Introduction

In the first act of William Shakespeare’s Hamlet, the Ghost of the dead King of Denmark appears to his son, setting off a chain of events that culminates in the play’s notoriously bloody finale. But how would this mysterious figure have been understood in Shakespeare’s world?

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Harvard professor Stephen Greenblatt (John Cogan University Professor of the Humanities) guides learners through an exploration of the Ghost in Hamlet, considering both its uncanny theatrical power and the historical contexts from which it emerged. Learners will be introduced to the narrative sources of Hamlet, the religious convictions that shaped how people in Renaissance England understood the afterlife, and the ways that Shakespeare’s Ghost would have thrilled and challenged its original audience. Learners will also be invited to share their own theatrical interpretations of Hamlet and to consider how the themes of death, mourning, and memory shape Shakespeare’s play as well as their own lives.

What you'll learn:

  • Appreciate Shakespearean dramaturgy and language
  • Identify historical contexts that illuminate Shakespeare’s artistic choices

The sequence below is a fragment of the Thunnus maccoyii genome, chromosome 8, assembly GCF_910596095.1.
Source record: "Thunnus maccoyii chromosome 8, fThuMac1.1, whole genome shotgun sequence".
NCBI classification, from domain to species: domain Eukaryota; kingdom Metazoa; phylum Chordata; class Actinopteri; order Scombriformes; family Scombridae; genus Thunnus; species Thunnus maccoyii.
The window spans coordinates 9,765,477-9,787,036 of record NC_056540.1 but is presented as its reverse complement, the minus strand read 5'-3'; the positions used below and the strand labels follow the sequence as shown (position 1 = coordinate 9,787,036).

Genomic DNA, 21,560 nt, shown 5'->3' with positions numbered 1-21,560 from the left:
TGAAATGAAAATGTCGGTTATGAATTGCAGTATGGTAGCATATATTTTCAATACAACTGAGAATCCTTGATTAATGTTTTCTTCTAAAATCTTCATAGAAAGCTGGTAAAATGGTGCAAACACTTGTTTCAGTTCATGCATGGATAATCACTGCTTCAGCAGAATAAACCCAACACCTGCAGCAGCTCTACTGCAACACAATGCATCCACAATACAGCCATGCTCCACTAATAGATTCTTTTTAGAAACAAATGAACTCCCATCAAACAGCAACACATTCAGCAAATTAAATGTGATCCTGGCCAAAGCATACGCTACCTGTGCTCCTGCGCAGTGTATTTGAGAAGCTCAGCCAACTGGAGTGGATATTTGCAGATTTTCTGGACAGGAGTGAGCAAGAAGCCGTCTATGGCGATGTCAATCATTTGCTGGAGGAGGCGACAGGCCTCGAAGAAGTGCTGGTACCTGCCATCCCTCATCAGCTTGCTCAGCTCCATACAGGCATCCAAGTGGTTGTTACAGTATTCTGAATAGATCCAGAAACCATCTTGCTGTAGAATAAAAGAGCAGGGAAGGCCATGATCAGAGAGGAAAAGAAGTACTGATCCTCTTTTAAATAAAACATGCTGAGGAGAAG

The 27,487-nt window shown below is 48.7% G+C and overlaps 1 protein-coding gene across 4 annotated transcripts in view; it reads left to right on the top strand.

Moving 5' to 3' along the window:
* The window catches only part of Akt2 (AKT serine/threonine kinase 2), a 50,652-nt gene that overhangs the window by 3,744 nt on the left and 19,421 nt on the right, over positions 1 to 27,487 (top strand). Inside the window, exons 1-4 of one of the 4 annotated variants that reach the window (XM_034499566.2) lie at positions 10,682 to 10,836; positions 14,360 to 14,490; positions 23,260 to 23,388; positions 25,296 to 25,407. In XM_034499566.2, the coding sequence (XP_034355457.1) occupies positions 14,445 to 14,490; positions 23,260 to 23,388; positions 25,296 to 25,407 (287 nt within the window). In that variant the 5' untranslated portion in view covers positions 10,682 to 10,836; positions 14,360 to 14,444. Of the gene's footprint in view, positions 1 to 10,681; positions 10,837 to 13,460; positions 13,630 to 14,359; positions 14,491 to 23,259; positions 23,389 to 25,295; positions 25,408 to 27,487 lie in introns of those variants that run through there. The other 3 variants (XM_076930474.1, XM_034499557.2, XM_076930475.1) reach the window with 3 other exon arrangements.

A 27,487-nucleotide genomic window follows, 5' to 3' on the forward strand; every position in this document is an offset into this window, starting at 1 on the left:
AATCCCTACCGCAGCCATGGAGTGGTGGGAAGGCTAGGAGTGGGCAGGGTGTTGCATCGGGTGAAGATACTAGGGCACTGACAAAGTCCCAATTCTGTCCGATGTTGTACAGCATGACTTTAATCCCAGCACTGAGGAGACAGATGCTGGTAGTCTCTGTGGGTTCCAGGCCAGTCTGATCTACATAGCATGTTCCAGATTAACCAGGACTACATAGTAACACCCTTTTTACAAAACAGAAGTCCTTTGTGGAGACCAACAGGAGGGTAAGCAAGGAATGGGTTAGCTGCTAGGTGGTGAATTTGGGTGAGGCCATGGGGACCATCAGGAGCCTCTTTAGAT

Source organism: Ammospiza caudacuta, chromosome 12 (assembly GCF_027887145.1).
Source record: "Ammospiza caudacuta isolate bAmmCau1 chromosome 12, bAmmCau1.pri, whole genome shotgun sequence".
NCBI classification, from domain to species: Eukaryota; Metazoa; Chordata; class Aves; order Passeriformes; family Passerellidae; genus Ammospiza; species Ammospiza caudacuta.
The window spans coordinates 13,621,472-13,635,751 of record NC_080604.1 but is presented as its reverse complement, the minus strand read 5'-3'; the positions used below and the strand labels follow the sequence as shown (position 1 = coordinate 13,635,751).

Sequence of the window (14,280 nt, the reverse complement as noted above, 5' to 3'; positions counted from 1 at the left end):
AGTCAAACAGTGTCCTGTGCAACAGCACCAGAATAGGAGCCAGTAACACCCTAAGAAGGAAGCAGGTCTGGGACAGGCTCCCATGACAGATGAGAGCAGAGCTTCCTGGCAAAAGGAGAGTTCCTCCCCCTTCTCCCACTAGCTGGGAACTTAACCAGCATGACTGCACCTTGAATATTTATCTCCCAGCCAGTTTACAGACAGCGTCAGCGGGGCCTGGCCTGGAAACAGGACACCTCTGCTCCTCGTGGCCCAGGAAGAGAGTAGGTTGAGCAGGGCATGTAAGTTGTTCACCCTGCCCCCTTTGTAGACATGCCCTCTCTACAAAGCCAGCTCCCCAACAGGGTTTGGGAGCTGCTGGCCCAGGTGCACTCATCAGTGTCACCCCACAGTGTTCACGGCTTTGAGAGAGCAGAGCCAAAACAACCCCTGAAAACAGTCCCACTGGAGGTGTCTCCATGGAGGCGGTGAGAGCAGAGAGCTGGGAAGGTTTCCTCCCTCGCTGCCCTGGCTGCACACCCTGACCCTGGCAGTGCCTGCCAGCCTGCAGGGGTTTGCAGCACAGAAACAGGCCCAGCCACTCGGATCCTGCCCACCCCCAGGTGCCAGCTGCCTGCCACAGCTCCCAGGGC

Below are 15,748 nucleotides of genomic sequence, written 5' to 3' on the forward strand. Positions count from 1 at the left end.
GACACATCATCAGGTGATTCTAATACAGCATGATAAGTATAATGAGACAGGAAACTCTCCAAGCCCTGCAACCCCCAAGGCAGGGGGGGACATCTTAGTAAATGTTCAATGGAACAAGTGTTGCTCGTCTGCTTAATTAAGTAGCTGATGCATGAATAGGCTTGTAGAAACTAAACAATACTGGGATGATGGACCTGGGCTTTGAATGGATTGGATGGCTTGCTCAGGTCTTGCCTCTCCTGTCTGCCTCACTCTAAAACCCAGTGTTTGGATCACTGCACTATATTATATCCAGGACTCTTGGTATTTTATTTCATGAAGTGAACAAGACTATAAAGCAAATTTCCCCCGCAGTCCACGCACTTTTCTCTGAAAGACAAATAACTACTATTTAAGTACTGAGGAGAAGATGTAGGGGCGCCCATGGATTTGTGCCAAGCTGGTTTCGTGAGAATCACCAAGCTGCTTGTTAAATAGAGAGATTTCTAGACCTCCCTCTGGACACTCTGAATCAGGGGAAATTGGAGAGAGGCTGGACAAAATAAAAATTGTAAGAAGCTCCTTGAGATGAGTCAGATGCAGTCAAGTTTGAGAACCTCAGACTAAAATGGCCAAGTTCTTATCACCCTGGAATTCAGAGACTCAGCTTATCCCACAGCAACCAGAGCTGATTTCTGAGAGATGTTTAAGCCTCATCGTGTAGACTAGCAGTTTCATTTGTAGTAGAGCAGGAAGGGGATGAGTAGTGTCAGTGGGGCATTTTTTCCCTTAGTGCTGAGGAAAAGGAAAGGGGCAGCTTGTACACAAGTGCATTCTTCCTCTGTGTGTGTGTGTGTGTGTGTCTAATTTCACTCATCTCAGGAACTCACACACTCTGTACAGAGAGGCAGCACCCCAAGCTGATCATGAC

• Explore the implications of different theatrical and performance interpretations

Meet The Faculty

Stephen Greenblatt

Stephen Greenblatt

Cogan University Professor of the Humanities, Harvard University

Stephen Greenblatt is Cogan University Professor of the Humanities at Harvard University. He is the author of twelve books, including The Swerve: How the World Became Modern; Shakespeare's Freedom; Will in the World: How Shakespeare Became Shakespeare; Hamlet in Purgatory; Marvelous Possessions; and Renaissance Self-Fashioning. He is General Editor of The Norton Anthology of English Literature and of The Norton Shakespeare, has edited seven collections of criticism, and is a founding editor of the journal Representations.

Areas of expertise:

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